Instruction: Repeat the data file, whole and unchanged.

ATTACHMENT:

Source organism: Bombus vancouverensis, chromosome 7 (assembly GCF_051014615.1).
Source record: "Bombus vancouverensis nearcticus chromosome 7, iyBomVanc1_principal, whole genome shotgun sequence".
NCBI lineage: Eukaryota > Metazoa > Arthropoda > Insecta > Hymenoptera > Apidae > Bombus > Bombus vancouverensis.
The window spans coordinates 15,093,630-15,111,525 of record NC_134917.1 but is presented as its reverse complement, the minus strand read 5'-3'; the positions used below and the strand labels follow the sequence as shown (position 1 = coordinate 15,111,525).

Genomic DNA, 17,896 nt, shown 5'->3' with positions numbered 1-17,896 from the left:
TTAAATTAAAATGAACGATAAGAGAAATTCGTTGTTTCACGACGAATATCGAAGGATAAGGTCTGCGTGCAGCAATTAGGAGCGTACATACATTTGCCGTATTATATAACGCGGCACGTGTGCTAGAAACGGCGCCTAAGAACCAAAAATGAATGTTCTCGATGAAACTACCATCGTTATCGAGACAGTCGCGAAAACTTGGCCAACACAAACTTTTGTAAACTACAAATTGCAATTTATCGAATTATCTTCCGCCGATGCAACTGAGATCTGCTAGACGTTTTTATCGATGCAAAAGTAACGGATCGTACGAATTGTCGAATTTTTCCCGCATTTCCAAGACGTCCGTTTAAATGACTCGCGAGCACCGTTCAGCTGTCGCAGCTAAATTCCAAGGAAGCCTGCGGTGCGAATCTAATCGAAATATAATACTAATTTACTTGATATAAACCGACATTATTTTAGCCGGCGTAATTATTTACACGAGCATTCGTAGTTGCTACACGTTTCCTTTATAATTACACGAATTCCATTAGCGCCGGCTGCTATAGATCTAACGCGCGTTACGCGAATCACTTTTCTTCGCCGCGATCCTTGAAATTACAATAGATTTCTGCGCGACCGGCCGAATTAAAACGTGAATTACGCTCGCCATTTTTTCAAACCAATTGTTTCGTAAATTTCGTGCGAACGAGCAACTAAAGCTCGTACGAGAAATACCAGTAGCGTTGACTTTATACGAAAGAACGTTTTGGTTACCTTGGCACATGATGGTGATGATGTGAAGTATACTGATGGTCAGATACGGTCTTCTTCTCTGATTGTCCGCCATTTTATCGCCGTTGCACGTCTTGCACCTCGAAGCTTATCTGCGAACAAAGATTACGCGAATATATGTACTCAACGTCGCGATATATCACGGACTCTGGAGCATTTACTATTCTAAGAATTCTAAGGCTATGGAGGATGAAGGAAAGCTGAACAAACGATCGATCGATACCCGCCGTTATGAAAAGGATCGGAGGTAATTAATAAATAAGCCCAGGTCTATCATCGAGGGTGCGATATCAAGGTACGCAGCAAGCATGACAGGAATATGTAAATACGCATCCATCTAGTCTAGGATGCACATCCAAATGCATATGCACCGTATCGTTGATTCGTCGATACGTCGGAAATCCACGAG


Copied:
Source organism: Bombus vancouverensis, chromosome 7 (assembly GCF_051014615.1).
Source record: "Bombus vancouverensis nearcticus chromosome 7, iyBomVanc1_principal, whole genome shotgun sequence".
NCBI lineage: Eukaryota > Metazoa > Arthropoda > Insecta > Hymenoptera > Apidae > Bombus > Bombus vancouverensis.
The window spans coordinates 15,093,630-15,111,525 of record NC_134917.1 but is presented as its reverse complement, the minus strand read 5'-3'; the positions used below and the strand labels follow the sequence as shown (position 1 = coordinate 15,111,525).

Genomic DNA, 17,896 nt, shown 5'->3' with positions numbered 1-17,896 from the left:
TTAAATTAAAATGAACGATAAGAGAAATTCGTTGTTTCACGACGAATATCGAAGGATAAGGTCTGCGTGCAGCAATTAGGAGCGTACATACATTTGCCGTATTATATAACGCGGCACGTGTGCTAGAAACGGCGCCTAAGAACCAAAAATGAATGTTCTCGATGAAACTACCATCGTTATCGAGACAGTCGCGAAAACTTGGCCAACACAAACTTTTGTAAACTACAAATTGCAATTTATCGAATTATCTTCCGCCGATGCAACTGAGATCTGCTAGACGTTTTTATCGATGCAAAAGTAACGGATCGTACGAATTGTCGAATTTTTCCCGCATTTCCAAGACGTCCGTTTAAATGACTCGCGAGCACCGTTCAGCTGTCGCAGCTAAATTCCAAGGAAGCCTGCGGTGCGAATCTAATCGAAATATAATACTAATTTACTTGATATAAACCGACATTATTTTAGCCGGCGTAATTATTTACACGAGCATTCGTAGTTGCTACACGTTTCCTTTATAATTACACGAATTCCATTAGCGCCGGCTGCTATAGATCTAACGCGCGTTACGCGAATCACTTTTCTTCGCCGCGATCCTTGAAATTACAATAGATTTCTGCGCGACCGGCCGAATTAAAACGTGAATTACGCTCGCCATTTTTTCAAACCAATTGTTTCGTAAATTTCGTGCGAACGAGCAACTAAAGCTCGTACGAGAAATACCAGTAGCGTTGACTTTATACGAAAGAACGTTTTGGTTACCTTGGCACATGATGGTGATGATGTGAAGTATACTGATGGTCAGATACGGTCTTCTTCTCTGATTGTCCGCCATTTTATCGCCGTTGCACGTCTTGCACCTCGAAGCTTATCTGCGAACAAAGATTACGCGAATATATGTACTCAACGTCGCGATATATCACGGACTCTGGAGCATTTACTATTCTAAGAATTCTAAGGCTATGGAGGATGAAGGAAAGCTGAACAAACGATCGATCGATACCCGCCGTTATGAAAAGGATCGGAGGTAATTAATAAATAAGCCCAGGTCTATCATCGAGGGTGCGATATCAAGGTACGCAGCAAGCATGACAGGAATATGTAAATACGCATCCATCTAGTCTAGGATGCACATCCAAATGCATATGCACCGTATCGTTGATTCGTCGATACGTCGGAAATCCACGAG